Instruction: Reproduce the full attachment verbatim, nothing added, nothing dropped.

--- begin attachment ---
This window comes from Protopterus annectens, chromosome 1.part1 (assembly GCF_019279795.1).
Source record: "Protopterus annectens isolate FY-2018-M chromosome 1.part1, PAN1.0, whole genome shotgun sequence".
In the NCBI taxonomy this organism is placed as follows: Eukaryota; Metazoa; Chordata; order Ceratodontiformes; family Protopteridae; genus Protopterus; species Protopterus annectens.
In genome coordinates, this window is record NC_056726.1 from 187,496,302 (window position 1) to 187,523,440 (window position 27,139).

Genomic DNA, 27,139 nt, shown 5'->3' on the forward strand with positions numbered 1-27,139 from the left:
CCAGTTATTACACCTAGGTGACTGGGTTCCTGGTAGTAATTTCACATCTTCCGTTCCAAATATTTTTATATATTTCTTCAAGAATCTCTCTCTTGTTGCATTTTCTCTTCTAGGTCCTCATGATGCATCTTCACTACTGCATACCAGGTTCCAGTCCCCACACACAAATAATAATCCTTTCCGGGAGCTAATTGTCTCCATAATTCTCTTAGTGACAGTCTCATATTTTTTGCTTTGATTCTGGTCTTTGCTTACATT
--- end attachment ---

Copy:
This window comes from Protopterus annectens, chromosome 1.part1 (assembly GCF_019279795.1).
Source record: "Protopterus annectens isolate FY-2018-M chromosome 1.part1, PAN1.0, whole genome shotgun sequence".
In the NCBI taxonomy this organism is placed as follows: Eukaryota; Metazoa; Chordata; order Ceratodontiformes; family Protopteridae; genus Protopterus; species Protopterus annectens.
In genome coordinates, this window is record NC_056726.1 from 187,496,302 (window position 1) to 187,523,440 (window position 27,139).

Genomic DNA, 27,139 nt, shown 5'->3' on the forward strand with positions numbered 1-27,139 from the left:
CCAGTTATTACACCTAGGTGACTGGGTTCCTGGTAGTAATTTCACATCTTCCGTTCCAAATATTTTTATATATTTCTTCAAGAATCTCTCTCTTGTTGCATTTTCTCTTCTAGGTCCTCATGATGCATCTTCACTACTGCATACCAGGTTCCAGTCCCCACACACAAATAATAATCCTTTCCGGGAGCTAATTGTCTCCATAATTCTCTTAGTGACAGTCTCATATTTTTTGCTTTGATTCTGGTCTTTGCTTACATT